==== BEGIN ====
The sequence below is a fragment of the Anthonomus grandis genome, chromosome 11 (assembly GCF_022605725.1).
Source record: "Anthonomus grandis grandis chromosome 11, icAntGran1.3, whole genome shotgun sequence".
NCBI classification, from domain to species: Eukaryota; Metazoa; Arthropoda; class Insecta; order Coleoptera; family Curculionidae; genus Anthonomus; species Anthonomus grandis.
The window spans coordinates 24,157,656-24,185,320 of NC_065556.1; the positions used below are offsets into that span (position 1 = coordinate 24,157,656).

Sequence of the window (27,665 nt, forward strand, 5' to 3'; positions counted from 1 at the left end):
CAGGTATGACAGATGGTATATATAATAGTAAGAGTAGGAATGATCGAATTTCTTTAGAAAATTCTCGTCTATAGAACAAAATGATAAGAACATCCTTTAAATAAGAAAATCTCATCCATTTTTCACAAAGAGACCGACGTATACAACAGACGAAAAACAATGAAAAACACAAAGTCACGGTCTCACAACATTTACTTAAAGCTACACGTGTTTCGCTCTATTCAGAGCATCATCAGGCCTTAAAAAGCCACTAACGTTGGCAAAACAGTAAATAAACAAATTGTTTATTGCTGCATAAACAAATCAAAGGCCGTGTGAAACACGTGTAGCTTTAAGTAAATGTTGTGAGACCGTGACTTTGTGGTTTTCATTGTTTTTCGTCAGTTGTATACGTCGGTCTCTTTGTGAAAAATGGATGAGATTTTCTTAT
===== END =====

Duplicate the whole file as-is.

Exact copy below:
The sequence below is a fragment of the Anthonomus grandis genome, chromosome 11 (assembly GCF_022605725.1).
Source record: "Anthonomus grandis grandis chromosome 11, icAntGran1.3, whole genome shotgun sequence".
NCBI classification, from domain to species: Eukaryota; Metazoa; Arthropoda; class Insecta; order Coleoptera; family Curculionidae; genus Anthonomus; species Anthonomus grandis.
The window spans coordinates 24,157,656-24,185,320 of NC_065556.1; the positions used below are offsets into that span (position 1 = coordinate 24,157,656).

Sequence of the window (27,665 nt, forward strand, 5' to 3'; positions counted from 1 at the left end):
CAGGTATGACAGATGGTATATATAATAGTAAGAGTAGGAATGATCGAATTTCTTTAGAAAATTCTCGTCTATAGAACAAAATGATAAGAACATCCTTTAAATAAGAAAATCTCATCCATTTTTCACAAAGAGACCGACGTATACAACAGACGAAAAACAATGAAAAACACAAAGTCACGGTCTCACAACATTTACTTAAAGCTACACGTGTTTCGCTCTATTCAGAGCATCATCAGGCCTTAAAAAGCCACTAACGTTGGCAAAACAGTAAATAAACAAATTGTTTATTGCTGCATAAACAAATCAAAGGCCGTGTGAAACACGTGTAGCTTTAAGTAAATGTTGTGAGACCGTGACTTTGTGGTTTTCATTGTTTTTCGTCAGTTGTATACGTCGGTCTCTTTGTGAAAAATGGATGAGATTTTCTTAT